I was very excited to get the chance to review the Sunmae Gaming Chair, as my old one was pretty worn out from years of abuse. As an author and a PC gamer, I spend more hours in a computer chair than the average person.
A typical week for me looks something like this: my MMO’s put me at over twenty hours alone, add in some Overwatch, a bit of writing, and I am looking at upwards of thirty hours a week. So comfort is a HUGE asset for me when shopping for a computer chair.
Overall the chair was very easy to assemble. The parts are separated clearly, and included the only required tool for assembly in the package, which is a combination hex wrench and Phillips head screwdriver.
It took under forty-five minutes to assemble, including unpacking, taking photos, and generally taking my time.
A few small things to note in no particular order:
- It took a moment to find the instructions, they were inside the plastic cover on the underside of the chair seat.
- The labels for some of the parts were hard to read. The plastic layer started to pull apart from the cardboard backing, which made reading some of the part numbers difficult.
- The hex wrench would not completely rotate when tightening the screws for the plate that mounts the seat bottom to the gas spring. It was annoying the number of times I had to remove the hex wrench and put it back in. If the screwdriver portion had been just a tad shorter, it would have been much easier.
- One of the side brackets that holds the seat back was rather sharp, and I was afraid it would cut or tear the leather on the side of the seat when I was getting it in place. As none of the other brackets were sharp, I don’t think this was intended.
The Sunmae chair comes with a lumbar pillow, and a headrest pillow. Both are fully adjustable, and attach to the chair with elastic that buckles on. While I feel like this was something that could function well, the execution was off. The pillows both easily slip and slide around, and I find myself adjusting the lumbar back to my ideal position several times an hour.
Something else to note, less than two weeks in, a stitch in the headrest is already coming apart. I have barely messed with the headrest pillow, and have been at my computer much less in this last week than usual. So with light use, I feel like this is very unacceptable for it to be falling apart this early on.
The winged seat has enough padding in it to make it comfortable enough that I didn’t have to add my own pillow or cushion to it. A nitpick complaint, unless I am sitting straight up in the chair, with my butt all the way back, the wings can tend to push into my upper thigh. It only does this towards the front of the chair, but I notice if I try to adjust myself at all in the chair, I walk away with two very sore spots in my thighs. While I am not grossly overweight, I could stand to lose some pounds. Though I did not find a weight limit from the manufacturer, I think that bigger people in height, width, and especially in weight, would not be very comfortable in this chair. If I had to put a number on it, I’d steer clear if you are pushing over two hundred pounds.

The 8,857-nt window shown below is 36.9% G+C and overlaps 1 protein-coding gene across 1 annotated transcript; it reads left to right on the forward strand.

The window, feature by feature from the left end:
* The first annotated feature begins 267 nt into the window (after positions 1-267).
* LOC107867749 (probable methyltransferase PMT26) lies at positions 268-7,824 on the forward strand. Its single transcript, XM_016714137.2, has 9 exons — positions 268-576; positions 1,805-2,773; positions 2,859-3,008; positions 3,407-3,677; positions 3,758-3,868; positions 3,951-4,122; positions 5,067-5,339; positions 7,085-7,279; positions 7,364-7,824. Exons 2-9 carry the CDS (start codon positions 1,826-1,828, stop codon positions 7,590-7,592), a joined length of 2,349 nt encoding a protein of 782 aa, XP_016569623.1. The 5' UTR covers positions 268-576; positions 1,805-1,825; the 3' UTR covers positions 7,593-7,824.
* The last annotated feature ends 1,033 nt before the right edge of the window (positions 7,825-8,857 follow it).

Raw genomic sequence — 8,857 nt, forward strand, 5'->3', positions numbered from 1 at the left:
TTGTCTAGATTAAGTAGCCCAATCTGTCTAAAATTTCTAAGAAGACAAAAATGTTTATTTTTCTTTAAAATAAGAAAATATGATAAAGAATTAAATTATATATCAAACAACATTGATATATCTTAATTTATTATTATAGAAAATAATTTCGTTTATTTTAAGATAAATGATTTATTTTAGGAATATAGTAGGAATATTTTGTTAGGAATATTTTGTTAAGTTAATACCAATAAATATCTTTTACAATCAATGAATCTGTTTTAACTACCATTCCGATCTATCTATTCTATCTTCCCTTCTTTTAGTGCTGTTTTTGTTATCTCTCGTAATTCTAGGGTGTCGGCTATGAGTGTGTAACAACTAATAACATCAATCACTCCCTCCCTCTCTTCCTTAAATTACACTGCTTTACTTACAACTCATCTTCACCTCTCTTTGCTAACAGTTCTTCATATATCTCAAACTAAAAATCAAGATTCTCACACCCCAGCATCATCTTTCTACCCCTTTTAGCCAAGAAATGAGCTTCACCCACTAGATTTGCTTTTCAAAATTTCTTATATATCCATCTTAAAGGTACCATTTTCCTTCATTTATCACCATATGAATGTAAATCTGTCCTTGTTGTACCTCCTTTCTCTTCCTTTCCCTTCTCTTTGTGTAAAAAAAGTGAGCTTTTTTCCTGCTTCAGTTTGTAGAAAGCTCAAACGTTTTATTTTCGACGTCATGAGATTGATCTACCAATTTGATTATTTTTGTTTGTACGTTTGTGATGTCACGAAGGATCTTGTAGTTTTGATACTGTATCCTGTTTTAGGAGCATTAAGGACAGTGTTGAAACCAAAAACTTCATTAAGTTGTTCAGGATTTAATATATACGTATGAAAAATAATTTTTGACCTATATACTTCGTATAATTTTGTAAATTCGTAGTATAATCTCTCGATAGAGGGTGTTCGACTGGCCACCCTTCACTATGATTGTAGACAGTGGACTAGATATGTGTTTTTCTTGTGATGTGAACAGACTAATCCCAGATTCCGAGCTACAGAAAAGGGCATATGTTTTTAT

Now, on to the armrests! OH, the armrests! This is where the Sunmae chair began to lose me, and also what sets higher end gaming chairs apart in my opinion. The armrests are NOT adjustable! This is a HUGE con for me! I have had to rig up a pillow to the armrest so that my arm and wrist are level with my desk.
Con number two with the armrest is how wiggly they are! They are as tight as they can possibly be, and you can easily move them around with little to no effort. When I support myself to stand, they shake, and feel as though they could snap off at any given moment.
This chair does not roll well on carpet, which brings me to another con. The placement of the chair on the base sits back farther than normal chairs, and when you push yourself in towards your desk after sitting, the chair will begin to tip more often than not.
Yet another con, this chair DOES NOT rock back very far, even though the manufacturer states that it can “be rocked back and forth at a 15 degree angle” this is definitely not the case. As a big rocker, I love that in a computer chair. When I am thinking, or just want to relax and take a breather, I push back from my desk and rock myself back and forth. I have to force the Sunmae chair to move back, and even then it is barely moving an inch or two at most.
The chair back does relax backwards up to 135 degrees with an easy to reach handle on the bottom right side of the seat, which seems decent enough. I generally don’t use that feature on a chair, but I do know that higher end chairs can lean back much farther than this chair can.
If you’re interested in purchasing the Sunmae Gaming Chair, you can click here to find it here on Amazon.
Sunmae Gaming Chair
Aesthetically the chair looks great, I love the black and grey color scheme, but at the end of the day, with the soreness from the wings, the frustration of not being able to rock back and forth, the shaky armrests, and almost tipping over every time I try to move, the chair leaves a lot to be desired. At the price point they are asking, I would probably just save some extra money and go for a better, more well-known model. This chair feels very cheaply made, the stitching coming apart on the headrest being a prime example of this. It was a step up from my well-loved older chair for sure...but I can’t see myself getting the years of use out of the Sunmae chair that I did out of its predecessor.